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Spatially limited clonality and pollen and seed dispersal in a characteristic climber of Central African rain forests: Haumania danckelmaniana (Marantaceae)

Journal Article

Ley AC; Hardy OJ

2016

Biotropica

48

618-627

Gene dispersal and clonality are important aspects of plant evolution affecting the spatial genetic structure (SGS) and the long-term survival of species. In the tropics these parameters have mostly been investigated in trees and some herbs but rarely in climbers which frequently: (1) show clonal growth leading to a patchy distribution pattern similar to that of understory herbs; and (2) flower in the canopy where they may have access to long-distance dispersal like canopy trees. We thus hypothesize for climbers an intermediate genetic structure between herbs and trees. The study aims at assessing breeding system and spatial extent of clonality and gene dispersal in Haumania danckelmaniana (Marantaceae) a common climber in the tropical rain forests from western Central Africa. In eastern Cameroon 330 ramets were sampled at three spatial scales and genotyped at seven microsatellite loci. Clonality was moderate (clonal extend: 15–25 m clonal diversity 0.4–0.65) indicating the importance of recruitment from seeds at this locality. The low inbreeding (FIS) suggested predominant outcrossing. The rate of decay of the relatedness between individuals with distance indicated limited gene dispersal distance (sg = 9–50 m neighborhood sizes Nb = 23–67) in accordance with narrowly gravity dispersed seeds and restricted pollen transfer distance in densely flowering populations. The marked SGS (Sp = 0.011–0.026) was similar to that reported in tropical trees but might increase with augmented clonality as in many herbs especially under more severe disturbance regimes.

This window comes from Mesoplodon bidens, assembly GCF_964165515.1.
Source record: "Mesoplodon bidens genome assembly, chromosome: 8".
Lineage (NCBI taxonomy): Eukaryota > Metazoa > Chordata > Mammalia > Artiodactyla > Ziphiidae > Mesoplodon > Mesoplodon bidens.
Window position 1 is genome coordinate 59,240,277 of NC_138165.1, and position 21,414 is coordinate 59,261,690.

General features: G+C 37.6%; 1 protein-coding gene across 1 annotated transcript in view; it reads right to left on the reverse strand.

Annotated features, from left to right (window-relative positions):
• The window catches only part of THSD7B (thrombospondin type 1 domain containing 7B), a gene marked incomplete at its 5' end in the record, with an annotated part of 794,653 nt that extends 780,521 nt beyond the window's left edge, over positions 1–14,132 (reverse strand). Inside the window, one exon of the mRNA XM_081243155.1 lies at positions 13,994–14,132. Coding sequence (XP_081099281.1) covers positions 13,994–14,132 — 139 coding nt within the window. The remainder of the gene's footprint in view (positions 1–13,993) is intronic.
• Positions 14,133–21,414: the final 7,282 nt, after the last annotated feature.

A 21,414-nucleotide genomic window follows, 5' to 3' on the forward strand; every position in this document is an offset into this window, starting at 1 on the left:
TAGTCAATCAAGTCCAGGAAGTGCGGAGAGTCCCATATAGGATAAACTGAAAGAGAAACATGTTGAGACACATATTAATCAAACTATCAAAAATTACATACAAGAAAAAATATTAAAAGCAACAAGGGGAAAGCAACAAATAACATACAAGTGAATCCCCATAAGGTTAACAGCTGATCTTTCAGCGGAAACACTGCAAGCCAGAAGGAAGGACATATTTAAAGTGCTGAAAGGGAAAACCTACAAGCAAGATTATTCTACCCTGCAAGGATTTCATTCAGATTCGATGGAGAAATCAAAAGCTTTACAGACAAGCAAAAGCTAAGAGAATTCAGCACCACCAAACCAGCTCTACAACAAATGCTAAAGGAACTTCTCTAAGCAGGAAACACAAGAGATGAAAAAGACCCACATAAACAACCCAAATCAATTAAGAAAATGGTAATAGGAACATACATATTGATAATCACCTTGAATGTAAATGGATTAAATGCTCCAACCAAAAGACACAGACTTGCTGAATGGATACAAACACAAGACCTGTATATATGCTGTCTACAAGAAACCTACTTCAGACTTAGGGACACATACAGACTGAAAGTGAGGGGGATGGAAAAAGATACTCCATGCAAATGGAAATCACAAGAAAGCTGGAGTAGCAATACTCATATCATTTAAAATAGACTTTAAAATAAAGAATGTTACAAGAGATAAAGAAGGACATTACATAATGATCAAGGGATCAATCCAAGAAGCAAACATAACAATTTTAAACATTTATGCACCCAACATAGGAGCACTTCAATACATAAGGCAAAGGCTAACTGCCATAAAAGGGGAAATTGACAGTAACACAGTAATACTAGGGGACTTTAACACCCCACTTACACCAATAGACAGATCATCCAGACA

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Support

The Liana Ecology Project is supported by Marquette University and funded in part by the National Science Foundation.